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Nonduality Highlights: Issue #3121, Sunday, March 30, 2008, Editor: Mark
Being conscious is cutting through your own melodrama and being right here. Exist in no-mind, be empty, here now, and trust that as a situation arises, out of you will come what is necessary to deal with that situation including the use of your intellect when appropriate.
Your intellect need not be constantly held on to keep reassuring you that you know where you're at, out of fear of loss of control.
Ultimately, when you stop identifying so much with your physical body and with your psychological entity, that anxiety starts to disintegrate. And you start to define yourself as in flow with the universe; and whatever comes along - death, life, joy, sadness - is grist for the mill of awakening.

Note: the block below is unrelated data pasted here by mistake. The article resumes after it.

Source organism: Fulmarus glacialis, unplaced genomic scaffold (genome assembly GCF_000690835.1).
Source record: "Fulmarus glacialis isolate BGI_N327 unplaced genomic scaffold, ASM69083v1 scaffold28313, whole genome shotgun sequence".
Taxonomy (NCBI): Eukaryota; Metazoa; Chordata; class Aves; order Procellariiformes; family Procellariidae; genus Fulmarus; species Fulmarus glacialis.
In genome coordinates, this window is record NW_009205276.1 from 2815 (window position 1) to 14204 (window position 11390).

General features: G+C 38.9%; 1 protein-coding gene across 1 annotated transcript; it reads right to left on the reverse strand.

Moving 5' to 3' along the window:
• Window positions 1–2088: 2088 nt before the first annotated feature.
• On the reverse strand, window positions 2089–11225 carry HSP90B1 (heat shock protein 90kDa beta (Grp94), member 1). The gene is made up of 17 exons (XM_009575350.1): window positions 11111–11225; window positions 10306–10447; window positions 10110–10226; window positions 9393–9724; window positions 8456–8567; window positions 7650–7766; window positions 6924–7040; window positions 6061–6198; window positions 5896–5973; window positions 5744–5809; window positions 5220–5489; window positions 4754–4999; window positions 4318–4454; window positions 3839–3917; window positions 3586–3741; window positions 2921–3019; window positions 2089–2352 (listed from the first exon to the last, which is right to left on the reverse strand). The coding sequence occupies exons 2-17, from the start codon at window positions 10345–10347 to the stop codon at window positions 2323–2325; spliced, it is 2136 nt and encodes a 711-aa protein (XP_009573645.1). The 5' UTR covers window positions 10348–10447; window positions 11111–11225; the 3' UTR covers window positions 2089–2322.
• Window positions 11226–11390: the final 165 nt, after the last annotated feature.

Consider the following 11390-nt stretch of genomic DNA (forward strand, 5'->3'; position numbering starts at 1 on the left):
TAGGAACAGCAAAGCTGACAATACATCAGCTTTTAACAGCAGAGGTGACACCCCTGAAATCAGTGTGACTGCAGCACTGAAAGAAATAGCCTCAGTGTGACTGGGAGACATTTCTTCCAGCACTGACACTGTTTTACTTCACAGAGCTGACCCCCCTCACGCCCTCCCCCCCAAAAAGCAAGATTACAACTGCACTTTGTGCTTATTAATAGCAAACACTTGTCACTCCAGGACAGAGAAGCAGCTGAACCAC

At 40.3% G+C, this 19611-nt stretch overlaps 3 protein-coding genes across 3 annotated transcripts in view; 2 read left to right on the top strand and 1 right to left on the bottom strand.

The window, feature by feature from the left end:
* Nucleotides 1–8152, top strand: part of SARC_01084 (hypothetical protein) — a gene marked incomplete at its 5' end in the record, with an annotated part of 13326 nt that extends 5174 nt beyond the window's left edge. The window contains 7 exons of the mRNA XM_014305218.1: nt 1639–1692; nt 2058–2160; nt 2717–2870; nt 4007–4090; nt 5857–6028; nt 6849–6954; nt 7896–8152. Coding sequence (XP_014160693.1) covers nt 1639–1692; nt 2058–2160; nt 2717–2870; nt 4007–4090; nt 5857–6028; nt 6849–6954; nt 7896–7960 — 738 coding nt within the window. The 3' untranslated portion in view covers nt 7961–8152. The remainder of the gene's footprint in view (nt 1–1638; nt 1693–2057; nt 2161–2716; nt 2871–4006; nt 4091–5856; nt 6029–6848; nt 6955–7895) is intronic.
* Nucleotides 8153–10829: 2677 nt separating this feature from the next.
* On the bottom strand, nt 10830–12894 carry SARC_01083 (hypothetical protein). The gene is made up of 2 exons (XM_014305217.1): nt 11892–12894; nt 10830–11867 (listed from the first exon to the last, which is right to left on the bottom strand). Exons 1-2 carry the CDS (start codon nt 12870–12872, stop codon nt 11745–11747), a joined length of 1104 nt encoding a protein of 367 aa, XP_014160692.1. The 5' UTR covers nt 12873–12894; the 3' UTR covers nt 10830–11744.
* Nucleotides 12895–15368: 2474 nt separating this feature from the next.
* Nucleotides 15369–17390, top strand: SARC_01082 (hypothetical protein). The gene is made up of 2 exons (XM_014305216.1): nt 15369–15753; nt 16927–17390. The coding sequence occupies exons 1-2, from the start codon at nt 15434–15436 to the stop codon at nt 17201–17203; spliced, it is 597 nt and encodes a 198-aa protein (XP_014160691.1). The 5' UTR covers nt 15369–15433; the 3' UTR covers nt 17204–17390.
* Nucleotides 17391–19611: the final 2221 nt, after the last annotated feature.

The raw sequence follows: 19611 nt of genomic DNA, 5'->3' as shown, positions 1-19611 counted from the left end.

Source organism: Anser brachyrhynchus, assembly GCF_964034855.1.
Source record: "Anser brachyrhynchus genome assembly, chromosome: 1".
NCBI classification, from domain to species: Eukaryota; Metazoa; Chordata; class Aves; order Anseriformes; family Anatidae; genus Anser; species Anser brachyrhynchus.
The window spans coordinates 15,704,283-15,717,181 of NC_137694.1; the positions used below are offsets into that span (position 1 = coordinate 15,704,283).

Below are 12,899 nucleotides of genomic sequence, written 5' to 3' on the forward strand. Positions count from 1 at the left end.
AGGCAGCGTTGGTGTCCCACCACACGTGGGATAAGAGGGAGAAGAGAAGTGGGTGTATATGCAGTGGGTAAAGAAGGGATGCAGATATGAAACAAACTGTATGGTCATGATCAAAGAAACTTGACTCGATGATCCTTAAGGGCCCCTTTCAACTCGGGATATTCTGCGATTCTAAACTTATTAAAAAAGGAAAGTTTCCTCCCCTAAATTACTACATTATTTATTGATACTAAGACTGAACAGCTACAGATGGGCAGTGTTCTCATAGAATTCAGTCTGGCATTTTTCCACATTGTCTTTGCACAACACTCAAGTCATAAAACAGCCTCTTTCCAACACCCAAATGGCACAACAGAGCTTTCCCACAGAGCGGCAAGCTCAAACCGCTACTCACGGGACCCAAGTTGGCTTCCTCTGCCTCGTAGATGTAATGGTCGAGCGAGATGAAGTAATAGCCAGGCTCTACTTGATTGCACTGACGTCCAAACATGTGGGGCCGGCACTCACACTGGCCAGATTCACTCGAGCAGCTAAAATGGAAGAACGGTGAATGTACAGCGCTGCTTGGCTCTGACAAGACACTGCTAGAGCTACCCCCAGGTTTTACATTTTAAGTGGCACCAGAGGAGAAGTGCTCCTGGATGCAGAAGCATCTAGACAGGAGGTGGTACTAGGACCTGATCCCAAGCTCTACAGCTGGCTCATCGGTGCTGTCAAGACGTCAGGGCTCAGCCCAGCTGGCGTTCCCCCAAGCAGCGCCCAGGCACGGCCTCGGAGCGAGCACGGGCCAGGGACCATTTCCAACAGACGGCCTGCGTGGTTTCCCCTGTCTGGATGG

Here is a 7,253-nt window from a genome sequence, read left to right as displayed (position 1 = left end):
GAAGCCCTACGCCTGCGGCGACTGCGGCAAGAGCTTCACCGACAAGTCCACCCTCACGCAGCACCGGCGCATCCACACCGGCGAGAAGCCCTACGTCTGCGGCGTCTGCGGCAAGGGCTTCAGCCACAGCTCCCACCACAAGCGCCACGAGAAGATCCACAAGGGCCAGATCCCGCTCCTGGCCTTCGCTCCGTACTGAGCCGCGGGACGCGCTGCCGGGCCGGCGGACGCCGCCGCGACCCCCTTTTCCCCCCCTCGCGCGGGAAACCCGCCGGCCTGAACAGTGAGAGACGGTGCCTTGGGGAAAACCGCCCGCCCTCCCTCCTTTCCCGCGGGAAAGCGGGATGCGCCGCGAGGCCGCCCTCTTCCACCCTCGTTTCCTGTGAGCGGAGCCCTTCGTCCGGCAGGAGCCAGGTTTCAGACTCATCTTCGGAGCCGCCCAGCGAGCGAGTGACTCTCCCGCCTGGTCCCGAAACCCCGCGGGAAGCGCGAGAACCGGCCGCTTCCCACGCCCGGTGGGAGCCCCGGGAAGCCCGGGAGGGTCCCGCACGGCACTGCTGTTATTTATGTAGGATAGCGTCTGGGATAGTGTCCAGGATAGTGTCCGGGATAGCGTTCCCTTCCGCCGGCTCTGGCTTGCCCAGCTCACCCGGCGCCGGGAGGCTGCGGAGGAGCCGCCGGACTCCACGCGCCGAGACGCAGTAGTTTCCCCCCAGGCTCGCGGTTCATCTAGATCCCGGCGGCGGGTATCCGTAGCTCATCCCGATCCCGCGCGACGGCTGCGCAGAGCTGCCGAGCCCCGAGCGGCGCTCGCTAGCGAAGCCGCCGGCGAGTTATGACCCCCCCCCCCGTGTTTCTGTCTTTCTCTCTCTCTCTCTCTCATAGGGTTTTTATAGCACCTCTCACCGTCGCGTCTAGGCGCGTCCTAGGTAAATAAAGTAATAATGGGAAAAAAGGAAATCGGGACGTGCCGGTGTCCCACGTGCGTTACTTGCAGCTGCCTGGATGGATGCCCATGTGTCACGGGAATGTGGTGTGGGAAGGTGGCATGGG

Not this versus that but WHATEVER.
- Ram Dass, from Grist for the Mill, posted to DailyDharma
1. Supreme Bliss cannot be experienced through contact of the senses with their objects. The supreme state is that in which the mind is annihilated through one-pointed enquiry.
2. The bliss arising from the contact of the senses with their objects is inferior. Contact with the senseobjects is bondage; freedom from it is liberation.
3. Attain the pure state between existence and nonexistence and hold on to it; do not accept or reject the inner or the outer world.
4. Depend always on that true reality between the sentient and the inert which is the infinite space-like heart.